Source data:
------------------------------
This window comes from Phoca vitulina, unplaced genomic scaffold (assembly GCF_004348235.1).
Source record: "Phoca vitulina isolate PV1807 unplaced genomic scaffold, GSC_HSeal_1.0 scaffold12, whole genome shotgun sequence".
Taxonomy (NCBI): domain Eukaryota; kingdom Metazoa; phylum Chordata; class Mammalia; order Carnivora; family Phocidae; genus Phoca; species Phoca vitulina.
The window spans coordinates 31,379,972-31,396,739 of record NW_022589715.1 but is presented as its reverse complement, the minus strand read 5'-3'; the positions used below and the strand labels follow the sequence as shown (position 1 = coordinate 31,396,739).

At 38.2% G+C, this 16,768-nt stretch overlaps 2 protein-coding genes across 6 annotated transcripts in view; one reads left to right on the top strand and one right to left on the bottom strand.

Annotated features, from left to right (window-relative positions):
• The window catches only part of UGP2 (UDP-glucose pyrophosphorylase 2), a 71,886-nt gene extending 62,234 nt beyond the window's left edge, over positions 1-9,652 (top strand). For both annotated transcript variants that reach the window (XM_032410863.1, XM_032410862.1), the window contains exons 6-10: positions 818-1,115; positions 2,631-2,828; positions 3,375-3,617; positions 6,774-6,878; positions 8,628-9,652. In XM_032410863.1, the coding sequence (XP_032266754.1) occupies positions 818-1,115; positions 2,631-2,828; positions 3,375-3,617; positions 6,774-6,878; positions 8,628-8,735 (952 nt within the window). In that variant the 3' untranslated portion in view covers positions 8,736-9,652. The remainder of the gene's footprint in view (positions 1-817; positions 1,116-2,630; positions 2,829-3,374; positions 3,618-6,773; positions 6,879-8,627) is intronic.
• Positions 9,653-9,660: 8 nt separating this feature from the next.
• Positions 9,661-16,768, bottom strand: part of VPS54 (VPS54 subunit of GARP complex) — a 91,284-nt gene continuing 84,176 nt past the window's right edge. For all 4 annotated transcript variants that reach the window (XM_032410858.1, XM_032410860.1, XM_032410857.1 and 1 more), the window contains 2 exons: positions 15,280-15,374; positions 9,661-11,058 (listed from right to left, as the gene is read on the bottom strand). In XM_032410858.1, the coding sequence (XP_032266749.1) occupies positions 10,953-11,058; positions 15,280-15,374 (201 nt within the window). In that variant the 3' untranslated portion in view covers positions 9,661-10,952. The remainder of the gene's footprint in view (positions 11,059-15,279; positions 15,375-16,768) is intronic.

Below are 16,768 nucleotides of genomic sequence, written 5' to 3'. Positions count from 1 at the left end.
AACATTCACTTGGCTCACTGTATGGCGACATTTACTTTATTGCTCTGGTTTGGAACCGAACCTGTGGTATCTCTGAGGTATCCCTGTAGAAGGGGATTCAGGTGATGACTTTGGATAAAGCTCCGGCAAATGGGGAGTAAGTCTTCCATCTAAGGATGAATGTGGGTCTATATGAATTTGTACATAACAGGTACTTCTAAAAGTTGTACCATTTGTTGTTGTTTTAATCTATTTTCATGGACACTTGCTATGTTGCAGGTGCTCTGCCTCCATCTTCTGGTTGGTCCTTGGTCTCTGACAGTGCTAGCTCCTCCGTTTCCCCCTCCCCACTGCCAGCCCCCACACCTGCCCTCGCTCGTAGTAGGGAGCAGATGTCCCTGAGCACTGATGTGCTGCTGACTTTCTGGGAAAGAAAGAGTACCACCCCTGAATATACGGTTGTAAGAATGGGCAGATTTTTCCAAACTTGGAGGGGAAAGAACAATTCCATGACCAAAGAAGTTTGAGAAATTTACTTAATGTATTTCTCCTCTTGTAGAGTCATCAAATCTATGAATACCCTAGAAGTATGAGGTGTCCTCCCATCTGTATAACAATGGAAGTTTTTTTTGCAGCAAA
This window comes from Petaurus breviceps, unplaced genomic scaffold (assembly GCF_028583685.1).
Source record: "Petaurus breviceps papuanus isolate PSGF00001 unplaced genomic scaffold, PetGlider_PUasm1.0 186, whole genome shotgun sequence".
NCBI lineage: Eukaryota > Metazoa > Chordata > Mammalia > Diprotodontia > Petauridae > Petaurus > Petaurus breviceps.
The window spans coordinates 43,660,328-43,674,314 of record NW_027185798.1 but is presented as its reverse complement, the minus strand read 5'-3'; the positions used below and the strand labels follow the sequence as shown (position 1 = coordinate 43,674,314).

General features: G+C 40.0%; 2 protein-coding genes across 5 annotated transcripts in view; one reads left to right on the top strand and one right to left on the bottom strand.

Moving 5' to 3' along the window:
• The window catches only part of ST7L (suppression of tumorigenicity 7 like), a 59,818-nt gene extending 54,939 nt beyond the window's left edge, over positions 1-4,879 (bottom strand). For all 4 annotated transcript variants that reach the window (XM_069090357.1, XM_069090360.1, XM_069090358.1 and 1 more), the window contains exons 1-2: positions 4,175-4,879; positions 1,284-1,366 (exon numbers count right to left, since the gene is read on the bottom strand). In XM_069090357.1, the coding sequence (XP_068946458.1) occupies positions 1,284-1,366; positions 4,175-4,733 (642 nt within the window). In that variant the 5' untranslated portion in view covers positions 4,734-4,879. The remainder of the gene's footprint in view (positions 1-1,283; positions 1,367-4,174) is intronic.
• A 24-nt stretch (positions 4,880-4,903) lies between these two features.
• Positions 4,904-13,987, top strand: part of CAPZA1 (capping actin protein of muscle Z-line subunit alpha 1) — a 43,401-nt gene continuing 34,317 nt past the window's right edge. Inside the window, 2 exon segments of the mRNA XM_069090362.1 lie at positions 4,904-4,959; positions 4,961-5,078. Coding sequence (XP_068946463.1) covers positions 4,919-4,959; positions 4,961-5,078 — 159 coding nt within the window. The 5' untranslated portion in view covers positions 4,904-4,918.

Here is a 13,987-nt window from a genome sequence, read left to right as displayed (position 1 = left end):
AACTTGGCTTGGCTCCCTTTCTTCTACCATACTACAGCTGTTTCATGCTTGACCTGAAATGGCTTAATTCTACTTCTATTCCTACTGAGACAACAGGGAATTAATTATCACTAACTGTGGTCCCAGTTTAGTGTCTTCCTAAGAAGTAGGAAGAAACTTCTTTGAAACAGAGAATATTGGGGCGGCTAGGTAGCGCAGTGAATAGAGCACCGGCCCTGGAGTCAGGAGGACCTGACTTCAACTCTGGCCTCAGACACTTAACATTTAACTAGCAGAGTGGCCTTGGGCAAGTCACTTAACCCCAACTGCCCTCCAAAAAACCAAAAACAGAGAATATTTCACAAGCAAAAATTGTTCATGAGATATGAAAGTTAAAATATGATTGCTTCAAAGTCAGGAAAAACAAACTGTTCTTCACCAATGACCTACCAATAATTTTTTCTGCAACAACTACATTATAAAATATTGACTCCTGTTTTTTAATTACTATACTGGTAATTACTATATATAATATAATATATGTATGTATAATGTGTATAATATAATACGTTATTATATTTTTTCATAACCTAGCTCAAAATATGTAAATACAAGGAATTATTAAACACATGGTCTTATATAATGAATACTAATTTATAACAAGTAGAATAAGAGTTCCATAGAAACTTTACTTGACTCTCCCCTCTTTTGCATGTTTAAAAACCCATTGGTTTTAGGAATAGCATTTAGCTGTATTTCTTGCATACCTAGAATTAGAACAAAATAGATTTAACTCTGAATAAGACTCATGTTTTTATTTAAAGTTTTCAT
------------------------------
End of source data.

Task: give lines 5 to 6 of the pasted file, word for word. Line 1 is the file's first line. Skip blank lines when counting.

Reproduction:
At 38.2% G+C, this 16,768-nt stretch overlaps 2 protein-coding genes across 6 annotated transcripts in view; one reads left to right on the top strand and one right to left on the bottom strand.

Annotated features, from left to right (window-relative positions):